Fasting allowed me to be clear about what I had to do each day, and as they say, first you make the habit, then the habit makes you.
Hunger now means something different to me
I used to think I was the type of person who wouldn’t survive a morning without breakfast.
My old routine involved eating something typically Malaysian (like nasi lemak) for breakfast, then spending the few hours before lunch thinking about more food. Then I would proceed to have lunch, a couple of snacks in between meals, then dinner, then supper.
I now eat half of what I used to within my four-hour window, and I barely feel hungry in between.
Had I not embarked on this journey, I wouldn’t even have learned what real hunger was. Our typical cue to eat—especially between meals—are just pangs that are born out of boredom more than hunger.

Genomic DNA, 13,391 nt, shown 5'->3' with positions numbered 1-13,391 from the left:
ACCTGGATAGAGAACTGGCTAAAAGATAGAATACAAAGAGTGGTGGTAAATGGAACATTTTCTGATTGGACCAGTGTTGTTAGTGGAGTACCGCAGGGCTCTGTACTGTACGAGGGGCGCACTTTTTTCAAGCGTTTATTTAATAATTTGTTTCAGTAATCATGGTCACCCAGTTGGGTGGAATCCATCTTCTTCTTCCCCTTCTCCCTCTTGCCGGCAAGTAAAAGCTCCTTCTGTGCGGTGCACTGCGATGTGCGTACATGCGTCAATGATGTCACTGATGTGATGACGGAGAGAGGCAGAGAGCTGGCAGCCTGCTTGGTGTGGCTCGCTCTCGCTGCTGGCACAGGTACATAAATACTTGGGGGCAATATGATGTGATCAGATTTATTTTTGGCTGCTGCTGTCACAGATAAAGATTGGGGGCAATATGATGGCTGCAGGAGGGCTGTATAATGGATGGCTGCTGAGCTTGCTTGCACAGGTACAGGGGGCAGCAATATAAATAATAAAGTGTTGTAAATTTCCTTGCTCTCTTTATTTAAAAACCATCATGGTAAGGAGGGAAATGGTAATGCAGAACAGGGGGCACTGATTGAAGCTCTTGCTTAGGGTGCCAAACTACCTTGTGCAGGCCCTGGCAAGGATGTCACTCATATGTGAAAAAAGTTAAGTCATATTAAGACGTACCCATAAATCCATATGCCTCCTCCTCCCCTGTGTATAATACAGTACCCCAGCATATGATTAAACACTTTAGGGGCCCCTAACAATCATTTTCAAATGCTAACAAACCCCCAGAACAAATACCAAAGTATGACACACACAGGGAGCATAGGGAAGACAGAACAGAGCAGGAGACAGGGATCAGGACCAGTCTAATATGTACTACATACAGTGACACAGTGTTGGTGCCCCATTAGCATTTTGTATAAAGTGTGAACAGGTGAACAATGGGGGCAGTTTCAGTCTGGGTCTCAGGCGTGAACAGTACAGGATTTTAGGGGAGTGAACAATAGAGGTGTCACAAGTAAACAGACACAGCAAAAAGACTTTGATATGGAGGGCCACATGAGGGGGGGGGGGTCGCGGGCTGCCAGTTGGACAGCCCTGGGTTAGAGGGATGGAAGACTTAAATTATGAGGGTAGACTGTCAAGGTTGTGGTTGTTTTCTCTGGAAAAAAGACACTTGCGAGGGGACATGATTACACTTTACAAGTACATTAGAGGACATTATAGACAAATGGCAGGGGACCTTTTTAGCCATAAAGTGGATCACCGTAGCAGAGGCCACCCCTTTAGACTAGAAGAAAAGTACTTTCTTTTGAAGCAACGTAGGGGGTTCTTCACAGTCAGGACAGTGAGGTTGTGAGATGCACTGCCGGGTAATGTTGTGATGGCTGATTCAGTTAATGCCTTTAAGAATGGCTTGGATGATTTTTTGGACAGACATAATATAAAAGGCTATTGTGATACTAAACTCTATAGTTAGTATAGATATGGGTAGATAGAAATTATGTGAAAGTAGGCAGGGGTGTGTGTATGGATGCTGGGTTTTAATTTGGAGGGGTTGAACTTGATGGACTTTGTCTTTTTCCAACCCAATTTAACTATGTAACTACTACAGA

If I can maintain a healthy weight with the amount of food I’m eating now, then I shudder to think about how much unneeded crap I was shoving into my mouth (and belly) before I started on this programme.
I’ve now become ‘that guy’
It’s not all fun and games when it comes to fasting. Humans are social creatures, and breaking bread is still a bonding ritual that we can never escape.
So imagine being that guy in the office that doesn’t eat before six, yet still wants to leave the office for some fresh air during lunch hour.
“You really won’t eat anything?” a colleague would ask. “But it’s just soup! Surely that doesn’t count?”
After a while, explaining yourself becomes quite a chore, so you either become that guy that lurks in the office the entire day or you became that weirdo that doesn’t have a plate on the table during lunch.